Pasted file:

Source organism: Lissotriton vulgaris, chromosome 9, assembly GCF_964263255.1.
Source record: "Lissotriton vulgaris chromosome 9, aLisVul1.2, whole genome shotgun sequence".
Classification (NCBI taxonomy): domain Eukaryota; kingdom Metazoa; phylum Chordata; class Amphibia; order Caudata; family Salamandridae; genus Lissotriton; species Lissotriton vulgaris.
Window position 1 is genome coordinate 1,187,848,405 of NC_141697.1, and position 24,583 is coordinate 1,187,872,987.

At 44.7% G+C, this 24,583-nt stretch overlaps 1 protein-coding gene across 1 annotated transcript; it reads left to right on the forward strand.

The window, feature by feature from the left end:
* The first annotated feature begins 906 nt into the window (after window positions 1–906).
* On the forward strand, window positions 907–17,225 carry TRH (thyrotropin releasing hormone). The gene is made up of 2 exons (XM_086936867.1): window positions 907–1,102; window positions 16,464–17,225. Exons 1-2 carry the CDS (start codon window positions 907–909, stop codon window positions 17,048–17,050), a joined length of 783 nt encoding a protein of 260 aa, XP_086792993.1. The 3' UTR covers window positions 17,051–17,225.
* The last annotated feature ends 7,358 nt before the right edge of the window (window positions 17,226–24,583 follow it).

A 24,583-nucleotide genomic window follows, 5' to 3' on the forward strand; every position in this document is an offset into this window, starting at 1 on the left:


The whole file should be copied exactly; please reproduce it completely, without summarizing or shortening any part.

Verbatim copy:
Source organism: Lissotriton vulgaris, chromosome 9, assembly GCF_964263255.1.
Source record: "Lissotriton vulgaris chromosome 9, aLisVul1.2, whole genome shotgun sequence".
Classification (NCBI taxonomy): domain Eukaryota; kingdom Metazoa; phylum Chordata; class Amphibia; order Caudata; family Salamandridae; genus Lissotriton; species Lissotriton vulgaris.
Window position 1 is genome coordinate 1,187,848,405 of NC_141697.1, and position 24,583 is coordinate 1,187,872,987.

At 44.7% G+C, this 24,583-nt stretch overlaps 1 protein-coding gene across 1 annotated transcript; it reads left to right on the forward strand.

The window, feature by feature from the left end:
* The first annotated feature begins 906 nt into the window (after window positions 1–906).
* On the forward strand, window positions 907–17,225 carry TRH (thyrotropin releasing hormone). The gene is made up of 2 exons (XM_086936867.1): window positions 907–1,102; window positions 16,464–17,225. Exons 1-2 carry the CDS (start codon window positions 907–909, stop codon window positions 17,048–17,050), a joined length of 783 nt encoding a protein of 260 aa, XP_086792993.1. The 3' UTR covers window positions 17,051–17,225.
* The last annotated feature ends 7,358 nt before the right edge of the window (window positions 17,226–24,583 follow it).

A 24,583-nucleotide genomic window follows, 5' to 3' on the forward strand; every position in this document is an offset into this window, starting at 1 on the left: